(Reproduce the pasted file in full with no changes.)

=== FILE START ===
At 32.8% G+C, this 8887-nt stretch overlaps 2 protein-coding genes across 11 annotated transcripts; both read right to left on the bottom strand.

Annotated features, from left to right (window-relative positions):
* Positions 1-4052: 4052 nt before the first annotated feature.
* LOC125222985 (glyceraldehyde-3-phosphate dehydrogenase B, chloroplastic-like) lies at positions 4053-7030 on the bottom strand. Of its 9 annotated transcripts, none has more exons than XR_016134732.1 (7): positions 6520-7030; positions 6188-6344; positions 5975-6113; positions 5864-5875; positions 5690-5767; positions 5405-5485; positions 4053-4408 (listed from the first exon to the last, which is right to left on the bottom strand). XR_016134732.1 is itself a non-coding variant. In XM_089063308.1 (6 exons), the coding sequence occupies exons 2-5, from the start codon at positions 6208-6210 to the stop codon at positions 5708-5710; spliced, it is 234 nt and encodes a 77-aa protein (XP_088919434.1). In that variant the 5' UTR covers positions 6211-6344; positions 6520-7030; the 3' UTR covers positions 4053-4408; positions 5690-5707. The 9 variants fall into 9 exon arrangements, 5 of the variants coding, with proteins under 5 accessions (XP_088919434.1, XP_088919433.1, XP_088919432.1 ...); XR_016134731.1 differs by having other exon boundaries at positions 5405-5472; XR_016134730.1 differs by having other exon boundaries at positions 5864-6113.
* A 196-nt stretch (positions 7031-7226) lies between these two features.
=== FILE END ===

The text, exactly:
At 32.8% G+C, this 8887-nt stretch overlaps 2 protein-coding genes across 11 annotated transcripts; both read right to left on the bottom strand.

Annotated features, from left to right (window-relative positions):
* Positions 1-4052: 4052 nt before the first annotated feature.
* LOC125222985 (glyceraldehyde-3-phosphate dehydrogenase B, chloroplastic-like) lies at positions 4053-7030 on the bottom strand. Of its 9 annotated transcripts, none has more exons than XR_016134732.1 (7): positions 6520-7030; positions 6188-6344; positions 5975-6113; positions 5864-5875; positions 5690-5767; positions 5405-5485; positions 4053-4408 (listed from the first exon to the last, which is right to left on the bottom strand). XR_016134732.1 is itself a non-coding variant. In XM_089063308.1 (6 exons), the coding sequence occupies exons 2-5, from the start codon at positions 6208-6210 to the stop codon at positions 5708-5710; spliced, it is 234 nt and encodes a 77-aa protein (XP_088919434.1). In that variant the 5' UTR covers positions 6211-6344; positions 6520-7030; the 3' UTR covers positions 4053-4408; positions 5690-5707. The 9 variants fall into 9 exon arrangements, 5 of the variants coding, with proteins under 5 accessions (XP_088919434.1, XP_088919433.1, XP_088919432.1 ...); XR_016134731.1 differs by having other exon boundaries at positions 5405-5472; XR_016134730.1 differs by having other exon boundaries at positions 5864-6113.
* A 196-nt stretch (positions 7031-7226) lies between these two features.